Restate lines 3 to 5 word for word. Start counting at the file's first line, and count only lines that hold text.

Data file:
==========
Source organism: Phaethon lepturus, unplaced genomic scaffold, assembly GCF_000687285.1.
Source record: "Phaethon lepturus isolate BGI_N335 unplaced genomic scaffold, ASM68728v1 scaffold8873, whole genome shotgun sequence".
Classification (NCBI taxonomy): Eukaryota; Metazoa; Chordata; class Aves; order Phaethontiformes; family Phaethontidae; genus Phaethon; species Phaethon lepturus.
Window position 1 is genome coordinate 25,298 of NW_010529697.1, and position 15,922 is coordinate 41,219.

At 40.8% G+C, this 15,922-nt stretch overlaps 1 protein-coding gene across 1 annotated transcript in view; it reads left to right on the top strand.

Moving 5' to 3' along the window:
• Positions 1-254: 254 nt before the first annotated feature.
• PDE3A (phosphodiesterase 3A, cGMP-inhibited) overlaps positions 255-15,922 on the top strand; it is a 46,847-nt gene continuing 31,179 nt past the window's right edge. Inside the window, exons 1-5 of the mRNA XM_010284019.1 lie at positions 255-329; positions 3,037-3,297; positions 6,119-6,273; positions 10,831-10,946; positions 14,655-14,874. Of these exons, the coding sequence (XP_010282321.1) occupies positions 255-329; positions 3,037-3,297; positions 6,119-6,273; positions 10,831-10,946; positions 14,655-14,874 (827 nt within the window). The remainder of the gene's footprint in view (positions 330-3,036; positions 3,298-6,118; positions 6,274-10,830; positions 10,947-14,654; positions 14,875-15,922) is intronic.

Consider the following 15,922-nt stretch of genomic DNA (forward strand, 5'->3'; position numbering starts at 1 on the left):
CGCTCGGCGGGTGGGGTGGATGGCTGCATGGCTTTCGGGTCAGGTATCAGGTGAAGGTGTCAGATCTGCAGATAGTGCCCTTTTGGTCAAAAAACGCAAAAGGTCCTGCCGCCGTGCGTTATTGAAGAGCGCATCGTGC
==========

Classification (NCBI taxonomy): Eukaryota; Metazoa; Chordata; class Aves; order Phaethontiformes; family Phaethontidae; genus Phaethon; species Phaethon lepturus.
Window position 1 is genome coordinate 25,298 of NW_010529697.1, and position 15,922 is coordinate 41,219.

At 40.8% G+C, this 15,922-nt stretch overlaps 1 protein-coding gene across 1 annotated transcript in view; it reads left to right on the top strand.